Ausec and Cheney, a local advertising firm working in broadcast and print media, had a small web site sales team that hired with Dewey Davis-Thompson to design web sites for their clients including Princess Diana Gown Auctions, The Tampa Visitor and Convention Center, Maher Chevrolet and the City of Tampa.

In 1996 Davis-Thompson wrote a grant proposal, and with $10,000 and a lot a midnight oil helped to make WMNF the first radio station to broacast from a Tampa Web Site, with original graphics by Clay Bennett, a Pulitzer Prize winning cartoonist from St. Petersburg, Florida.

In the decades since then, the web site design community in Tampa Bay has grown, as has the client list for Internet Adept. Says Davis-Thompson “I believe it is our excellent service and commitment to honesty, fair prices and customer satisfaction that have helped us to keep our business strong – even weathering the dot com bubble when other companies learned the truth: success takes lots of hard work!

“It has been our pleasure to provide web site design, search engine optimization and hosting services on projects like the Tampa Theatre web site, the Tampa Housing Authority web site, the Tampa Bay Business Guild web site and the Tampa Bay Workforce Alliance web site as well as projects for WMNF, American Stage, St. Petersburg Opera, Mayor Kriseman, Great Explorations Children’s Museum, and hundreds of other projects. I have been interviewed as an expert in Search Engine Optimization by The Tampa Bay Times and The Tampa Bay Business Journal has written about my work which includes consulting for the United Way, Raymond James, The Sustany Foundation, and numerous marketing agencies.”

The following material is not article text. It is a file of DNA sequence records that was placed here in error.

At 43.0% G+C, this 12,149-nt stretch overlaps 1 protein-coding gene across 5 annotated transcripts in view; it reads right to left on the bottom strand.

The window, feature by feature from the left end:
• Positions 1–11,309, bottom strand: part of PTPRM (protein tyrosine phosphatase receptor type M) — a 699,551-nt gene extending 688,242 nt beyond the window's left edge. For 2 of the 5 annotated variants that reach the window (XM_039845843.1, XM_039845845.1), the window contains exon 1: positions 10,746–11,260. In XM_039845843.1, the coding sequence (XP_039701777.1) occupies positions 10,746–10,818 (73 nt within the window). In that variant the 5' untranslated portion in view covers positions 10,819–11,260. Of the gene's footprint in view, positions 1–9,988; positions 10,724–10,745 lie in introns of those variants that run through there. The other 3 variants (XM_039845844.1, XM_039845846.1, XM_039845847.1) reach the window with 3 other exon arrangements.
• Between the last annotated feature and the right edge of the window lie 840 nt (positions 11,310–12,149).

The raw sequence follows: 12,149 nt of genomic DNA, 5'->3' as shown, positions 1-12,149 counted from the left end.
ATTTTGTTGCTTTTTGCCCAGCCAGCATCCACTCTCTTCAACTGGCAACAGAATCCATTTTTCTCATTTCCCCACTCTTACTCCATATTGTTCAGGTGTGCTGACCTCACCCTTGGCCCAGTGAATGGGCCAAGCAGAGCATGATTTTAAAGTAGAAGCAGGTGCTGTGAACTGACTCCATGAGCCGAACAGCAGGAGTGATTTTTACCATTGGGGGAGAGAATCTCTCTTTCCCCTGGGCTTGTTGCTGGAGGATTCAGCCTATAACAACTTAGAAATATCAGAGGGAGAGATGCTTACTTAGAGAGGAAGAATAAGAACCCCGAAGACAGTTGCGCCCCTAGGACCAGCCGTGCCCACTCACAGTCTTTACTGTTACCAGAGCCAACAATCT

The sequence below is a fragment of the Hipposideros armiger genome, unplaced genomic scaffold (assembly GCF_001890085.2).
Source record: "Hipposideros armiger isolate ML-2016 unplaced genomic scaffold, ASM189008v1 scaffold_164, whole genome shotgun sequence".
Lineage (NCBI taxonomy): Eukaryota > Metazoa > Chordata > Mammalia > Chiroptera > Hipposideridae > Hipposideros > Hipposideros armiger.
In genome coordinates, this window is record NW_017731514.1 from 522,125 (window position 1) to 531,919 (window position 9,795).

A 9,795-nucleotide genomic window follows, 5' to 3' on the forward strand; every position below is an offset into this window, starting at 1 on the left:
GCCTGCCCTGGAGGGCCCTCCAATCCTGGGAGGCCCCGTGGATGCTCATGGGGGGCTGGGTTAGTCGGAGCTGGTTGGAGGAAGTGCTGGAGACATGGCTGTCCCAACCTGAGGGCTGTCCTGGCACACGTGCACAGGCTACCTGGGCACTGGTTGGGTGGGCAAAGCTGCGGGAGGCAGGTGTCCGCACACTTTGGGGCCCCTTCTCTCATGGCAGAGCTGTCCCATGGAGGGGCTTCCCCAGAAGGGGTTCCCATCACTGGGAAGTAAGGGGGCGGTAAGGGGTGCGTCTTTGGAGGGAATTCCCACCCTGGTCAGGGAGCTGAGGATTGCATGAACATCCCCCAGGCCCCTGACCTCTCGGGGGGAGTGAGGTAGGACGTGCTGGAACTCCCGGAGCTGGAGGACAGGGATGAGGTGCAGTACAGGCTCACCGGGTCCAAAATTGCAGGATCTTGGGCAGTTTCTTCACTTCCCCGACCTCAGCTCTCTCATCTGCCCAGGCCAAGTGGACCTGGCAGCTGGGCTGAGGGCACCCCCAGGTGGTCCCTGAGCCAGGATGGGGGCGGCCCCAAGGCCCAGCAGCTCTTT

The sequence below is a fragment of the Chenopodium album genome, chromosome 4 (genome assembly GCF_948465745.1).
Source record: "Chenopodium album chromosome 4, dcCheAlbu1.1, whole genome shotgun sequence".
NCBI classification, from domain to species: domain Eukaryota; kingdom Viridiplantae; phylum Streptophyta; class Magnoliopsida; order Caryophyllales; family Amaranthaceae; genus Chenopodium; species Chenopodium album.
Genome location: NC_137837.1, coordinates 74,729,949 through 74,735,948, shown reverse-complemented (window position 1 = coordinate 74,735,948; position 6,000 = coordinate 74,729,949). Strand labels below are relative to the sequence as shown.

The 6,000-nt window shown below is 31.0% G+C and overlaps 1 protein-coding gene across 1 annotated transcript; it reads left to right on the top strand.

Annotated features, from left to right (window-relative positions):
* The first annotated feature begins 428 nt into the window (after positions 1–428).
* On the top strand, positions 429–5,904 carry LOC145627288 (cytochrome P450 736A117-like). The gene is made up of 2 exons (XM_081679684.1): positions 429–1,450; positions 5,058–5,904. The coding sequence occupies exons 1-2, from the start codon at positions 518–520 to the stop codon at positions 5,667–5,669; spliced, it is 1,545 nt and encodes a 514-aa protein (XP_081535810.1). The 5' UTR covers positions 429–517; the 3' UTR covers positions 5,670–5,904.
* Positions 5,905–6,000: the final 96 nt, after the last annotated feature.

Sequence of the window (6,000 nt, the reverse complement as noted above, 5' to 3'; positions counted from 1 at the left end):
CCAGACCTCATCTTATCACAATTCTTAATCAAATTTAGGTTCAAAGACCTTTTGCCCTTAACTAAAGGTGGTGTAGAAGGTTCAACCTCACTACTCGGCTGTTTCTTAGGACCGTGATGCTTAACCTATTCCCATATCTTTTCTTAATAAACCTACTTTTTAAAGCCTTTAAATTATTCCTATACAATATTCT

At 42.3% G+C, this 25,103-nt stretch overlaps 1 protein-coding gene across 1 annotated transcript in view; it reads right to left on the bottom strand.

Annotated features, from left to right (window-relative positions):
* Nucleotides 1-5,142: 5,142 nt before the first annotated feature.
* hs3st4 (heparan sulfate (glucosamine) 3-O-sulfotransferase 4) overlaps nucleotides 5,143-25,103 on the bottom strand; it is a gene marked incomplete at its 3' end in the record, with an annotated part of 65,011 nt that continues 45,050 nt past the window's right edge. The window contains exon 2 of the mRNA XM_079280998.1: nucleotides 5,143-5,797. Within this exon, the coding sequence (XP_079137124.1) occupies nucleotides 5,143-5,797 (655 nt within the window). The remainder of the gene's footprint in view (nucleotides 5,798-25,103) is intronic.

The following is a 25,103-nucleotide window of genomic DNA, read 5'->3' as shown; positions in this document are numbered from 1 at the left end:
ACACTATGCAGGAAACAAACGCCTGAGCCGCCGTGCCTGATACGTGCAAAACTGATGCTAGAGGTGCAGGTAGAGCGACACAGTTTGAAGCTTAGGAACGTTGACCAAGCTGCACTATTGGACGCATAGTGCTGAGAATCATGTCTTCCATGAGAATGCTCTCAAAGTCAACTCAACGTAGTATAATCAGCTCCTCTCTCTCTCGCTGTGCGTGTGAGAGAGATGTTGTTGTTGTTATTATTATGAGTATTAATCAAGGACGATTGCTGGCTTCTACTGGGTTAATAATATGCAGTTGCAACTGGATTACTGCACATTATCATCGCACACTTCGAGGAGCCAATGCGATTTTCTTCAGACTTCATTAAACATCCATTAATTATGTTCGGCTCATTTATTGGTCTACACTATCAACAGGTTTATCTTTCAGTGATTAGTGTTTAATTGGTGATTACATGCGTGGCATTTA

For more information about Internet Adept, Inc. and our web site design and search engine optimization services, please visit www.iadept.com or call 727-821-0434


We had the chance to meet one of the true fathers of the world wide web, Paul Kunz, during his holiday visit to Florida. He spoke to us about the innate strength of open source code and protocols and why they will keep the internet strong and free. He also politely laughed at Dewey’s joke about particle physics…